A shared advocacy for non-linearity and twisting stereotypes.
Alyssa Trawkina is a Ukrainian-born director and cinematographer based in New York. Her work exhibits a conceptual approach for creating sensual audio-visual atmospheres. Fusing her former accolades as a media technologist, digital strategist, and art director with a passion for expressing music through moving image, Trawkina curates narratives with visual intentionality and humor. Her films are playful and delicately crafted, and throughout them all is a shared advocacy for nonlinearity and twisting stereotypes.
Can you talk briefly about your background, and how you got into filmmaking?
Sure, I had many professions throughout the years. From programmer, designer, art director to building up a start-up. I tried on a lot of skins but repetitively ended up feeling limited. I sought a profession that empowered me to utilize a bandwidth of contrasting abilities that I am passionate about. Somewhere in the process of being in my head too much about it I decided to focus on working with my body instead and that somehow unlocked this calling. As weird as it sounds, I eventually woke up one day and just knew which direction to navigate. To this day, I prepared myself for the world of film. I started gathering experience on sets and googled my way through multiple obstacles of shooting my first projects, mainly as a director. And from there on, curiosity and really enjoying the entire process just kept me going. I wanted to understand the technical side better so I did a year-long cinematography program. And since then I’m doing both and I love being able to switch between the different responsibilities and focuses of being in the role of a director versus the DoP.
Alyssa Trawkina on set for J!MMY – Casio
Do you feel like your experience as a cinematographer helped you when approaching the director’s chair? In what ways?
Absolutely, in many many ways. It helped a lot with being able to communicate better with other departments. First of all, knowing exactly how to bring the imaginary idea in your head into life and having the language to formulate it clearly is key to just being more efficient. It made me more confident in what I’m doing and it just saves so much time. Als more fun. And the other way around, knowing how it is to be in a directors mind helped me a lot bringing other people’s vision into life and being more patient, team-oriented and understanding in general when it’s not my show to run.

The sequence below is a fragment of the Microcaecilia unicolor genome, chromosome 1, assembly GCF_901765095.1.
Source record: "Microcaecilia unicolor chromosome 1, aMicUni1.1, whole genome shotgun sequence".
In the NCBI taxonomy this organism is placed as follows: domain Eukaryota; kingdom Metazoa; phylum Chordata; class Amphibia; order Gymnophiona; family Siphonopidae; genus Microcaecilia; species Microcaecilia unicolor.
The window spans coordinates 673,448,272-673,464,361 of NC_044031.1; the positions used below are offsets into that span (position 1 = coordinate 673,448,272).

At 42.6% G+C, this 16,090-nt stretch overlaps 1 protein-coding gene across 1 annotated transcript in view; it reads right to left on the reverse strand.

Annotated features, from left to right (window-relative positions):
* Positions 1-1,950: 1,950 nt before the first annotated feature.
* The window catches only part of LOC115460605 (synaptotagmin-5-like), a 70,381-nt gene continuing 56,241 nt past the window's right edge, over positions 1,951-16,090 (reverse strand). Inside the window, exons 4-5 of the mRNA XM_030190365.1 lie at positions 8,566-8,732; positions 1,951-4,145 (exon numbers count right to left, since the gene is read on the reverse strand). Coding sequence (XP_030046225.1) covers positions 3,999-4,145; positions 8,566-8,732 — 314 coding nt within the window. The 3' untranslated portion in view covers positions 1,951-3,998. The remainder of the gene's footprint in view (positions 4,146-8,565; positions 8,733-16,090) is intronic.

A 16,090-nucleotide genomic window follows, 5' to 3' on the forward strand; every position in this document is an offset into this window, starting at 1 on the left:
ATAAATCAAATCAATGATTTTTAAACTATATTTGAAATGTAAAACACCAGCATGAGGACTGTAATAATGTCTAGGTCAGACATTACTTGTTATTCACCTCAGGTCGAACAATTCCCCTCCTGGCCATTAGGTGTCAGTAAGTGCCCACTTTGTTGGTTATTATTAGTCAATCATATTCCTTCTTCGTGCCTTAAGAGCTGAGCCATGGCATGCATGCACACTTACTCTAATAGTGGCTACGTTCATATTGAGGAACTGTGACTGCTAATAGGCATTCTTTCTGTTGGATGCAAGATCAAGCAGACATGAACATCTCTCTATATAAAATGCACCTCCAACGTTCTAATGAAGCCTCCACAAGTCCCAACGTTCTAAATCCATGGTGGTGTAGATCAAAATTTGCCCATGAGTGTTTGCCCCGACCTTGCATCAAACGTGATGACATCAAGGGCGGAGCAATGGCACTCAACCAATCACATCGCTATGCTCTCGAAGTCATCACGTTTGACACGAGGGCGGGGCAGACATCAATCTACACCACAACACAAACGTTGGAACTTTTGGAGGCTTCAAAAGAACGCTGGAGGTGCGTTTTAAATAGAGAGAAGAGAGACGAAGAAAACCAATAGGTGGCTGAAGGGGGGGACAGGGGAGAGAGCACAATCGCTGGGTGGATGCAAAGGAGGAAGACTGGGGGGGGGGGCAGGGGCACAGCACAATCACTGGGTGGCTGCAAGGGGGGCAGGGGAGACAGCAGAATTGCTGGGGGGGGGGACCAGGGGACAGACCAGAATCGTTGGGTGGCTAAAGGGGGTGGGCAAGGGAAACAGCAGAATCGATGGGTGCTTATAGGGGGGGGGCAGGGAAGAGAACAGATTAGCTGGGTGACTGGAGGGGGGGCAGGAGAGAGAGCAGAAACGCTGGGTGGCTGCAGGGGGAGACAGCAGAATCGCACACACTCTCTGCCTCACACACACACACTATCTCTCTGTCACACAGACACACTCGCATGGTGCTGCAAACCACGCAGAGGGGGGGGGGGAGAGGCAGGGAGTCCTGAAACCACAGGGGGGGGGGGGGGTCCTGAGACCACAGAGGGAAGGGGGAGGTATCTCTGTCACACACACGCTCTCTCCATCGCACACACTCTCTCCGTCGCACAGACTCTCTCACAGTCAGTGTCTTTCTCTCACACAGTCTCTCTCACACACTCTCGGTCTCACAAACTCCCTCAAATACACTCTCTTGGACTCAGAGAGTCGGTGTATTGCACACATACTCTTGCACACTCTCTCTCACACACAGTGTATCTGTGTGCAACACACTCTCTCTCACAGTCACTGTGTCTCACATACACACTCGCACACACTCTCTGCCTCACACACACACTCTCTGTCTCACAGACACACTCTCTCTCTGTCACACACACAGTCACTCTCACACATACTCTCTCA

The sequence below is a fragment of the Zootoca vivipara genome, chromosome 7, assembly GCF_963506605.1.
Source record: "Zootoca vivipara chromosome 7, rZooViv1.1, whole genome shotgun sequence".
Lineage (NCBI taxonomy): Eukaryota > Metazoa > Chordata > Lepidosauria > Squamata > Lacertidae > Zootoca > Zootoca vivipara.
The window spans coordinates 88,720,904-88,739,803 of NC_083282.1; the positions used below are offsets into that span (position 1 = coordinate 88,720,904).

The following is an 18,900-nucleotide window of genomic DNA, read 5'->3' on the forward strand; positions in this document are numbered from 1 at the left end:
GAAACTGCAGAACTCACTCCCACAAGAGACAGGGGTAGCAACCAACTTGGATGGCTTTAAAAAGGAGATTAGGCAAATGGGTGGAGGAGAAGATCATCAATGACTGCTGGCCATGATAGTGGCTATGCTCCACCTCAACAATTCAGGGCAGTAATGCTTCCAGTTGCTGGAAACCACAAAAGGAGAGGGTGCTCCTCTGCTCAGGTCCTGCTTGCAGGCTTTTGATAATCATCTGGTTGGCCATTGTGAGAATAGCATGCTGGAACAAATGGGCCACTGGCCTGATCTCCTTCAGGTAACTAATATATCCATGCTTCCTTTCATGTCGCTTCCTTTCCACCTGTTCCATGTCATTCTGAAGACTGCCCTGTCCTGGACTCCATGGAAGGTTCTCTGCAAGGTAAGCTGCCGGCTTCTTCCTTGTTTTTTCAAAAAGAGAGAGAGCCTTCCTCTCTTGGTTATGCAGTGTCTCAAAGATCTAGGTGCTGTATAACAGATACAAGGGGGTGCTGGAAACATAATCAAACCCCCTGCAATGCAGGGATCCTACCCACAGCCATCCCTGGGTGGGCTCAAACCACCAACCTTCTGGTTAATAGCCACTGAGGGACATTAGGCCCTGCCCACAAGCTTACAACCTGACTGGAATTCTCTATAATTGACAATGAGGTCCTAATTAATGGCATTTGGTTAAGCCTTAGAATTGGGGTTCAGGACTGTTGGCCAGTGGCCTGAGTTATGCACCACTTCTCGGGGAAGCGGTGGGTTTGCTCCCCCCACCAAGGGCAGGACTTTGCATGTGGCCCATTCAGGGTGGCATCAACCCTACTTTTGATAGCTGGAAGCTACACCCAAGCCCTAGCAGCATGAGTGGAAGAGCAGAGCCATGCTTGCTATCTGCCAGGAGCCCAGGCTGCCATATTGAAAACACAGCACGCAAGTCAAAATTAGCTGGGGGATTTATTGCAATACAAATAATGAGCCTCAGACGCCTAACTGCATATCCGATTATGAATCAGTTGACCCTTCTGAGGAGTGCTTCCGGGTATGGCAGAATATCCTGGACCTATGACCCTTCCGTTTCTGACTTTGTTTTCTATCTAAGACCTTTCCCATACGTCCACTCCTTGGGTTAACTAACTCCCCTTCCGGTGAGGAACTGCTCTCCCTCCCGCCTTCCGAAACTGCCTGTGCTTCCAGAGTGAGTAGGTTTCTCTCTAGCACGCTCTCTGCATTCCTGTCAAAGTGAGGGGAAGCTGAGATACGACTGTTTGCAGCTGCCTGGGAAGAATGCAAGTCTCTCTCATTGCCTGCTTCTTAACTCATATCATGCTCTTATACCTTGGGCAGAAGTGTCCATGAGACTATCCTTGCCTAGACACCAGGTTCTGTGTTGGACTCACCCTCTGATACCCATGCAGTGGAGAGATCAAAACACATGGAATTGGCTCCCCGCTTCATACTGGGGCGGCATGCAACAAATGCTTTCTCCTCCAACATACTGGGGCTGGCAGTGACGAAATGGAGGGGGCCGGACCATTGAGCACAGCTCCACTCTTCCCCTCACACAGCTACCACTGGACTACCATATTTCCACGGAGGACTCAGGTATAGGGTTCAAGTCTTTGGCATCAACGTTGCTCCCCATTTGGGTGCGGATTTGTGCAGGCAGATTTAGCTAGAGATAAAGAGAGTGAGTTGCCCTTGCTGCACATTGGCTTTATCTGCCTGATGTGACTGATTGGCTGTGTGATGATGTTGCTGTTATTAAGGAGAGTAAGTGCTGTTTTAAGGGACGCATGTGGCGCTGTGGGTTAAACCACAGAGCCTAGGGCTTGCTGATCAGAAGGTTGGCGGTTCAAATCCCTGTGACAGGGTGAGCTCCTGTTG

Alyssa Trawkina on set for K – Out of luck
«Knowing exactly how to bring the imaginary idea in your head into life and having the language to formulate it clearly is key.»
What is your creative process like?
It’s always a bit different. Sometimes I’m inspired by something that I want to try and incorporate into a project and sometimes the project or song (if it’s a music video) inspires the idea and approach. It’s like weaving a net of visual and conceptual and logistical aspects into each other. And usually I plan out everything rigorously but lately I learned to also enjoy working more spontaneously, go with the flow and then weave it together at the end in post production. Also all depends on who you are working with.
«Another challenge is simply getting the best results while working with so many different people.»
What are usually the biggest challenges you're facing in the filmmaking process? And what are the easiest parts?
The easiest for me is usually the creative and conceptual part of coming up with the idea, getting into the details and putting it down. The biggest challenge has always been communicating it to others in the way I see it in my head. As I said I got better with it but I’m still learning and sometimes I hesitate being clear because I need to try it out first. Another challenge is simply getting the best results while working with so many different people and becoming more intuitive in how to adapt your approach to whoever you are dealing with.
What’s next for you?
Film it will be. And I do want to stay in the world of music-related content and commercials. Can’t wait for the next projects this year, trying new things and meeting more people. I hope I’ll be able to drag my crew along into those projects and get to also work with more women hopefully. That is in fact quite rare.
Stills of K – Out of luck
As a young and promising director and DoP, what advice can you give to aspiring filmmakers in general?
Honestly, just do. Fake it till you make it. Get comfortable with faling too. And money shouldn’t be your motivation. It will come naturally but you will learn the most and get way further if your motivation is passion and the experience itself. I feel like this is a community where the favours you do can come back to you in the most magical, unexpected ways.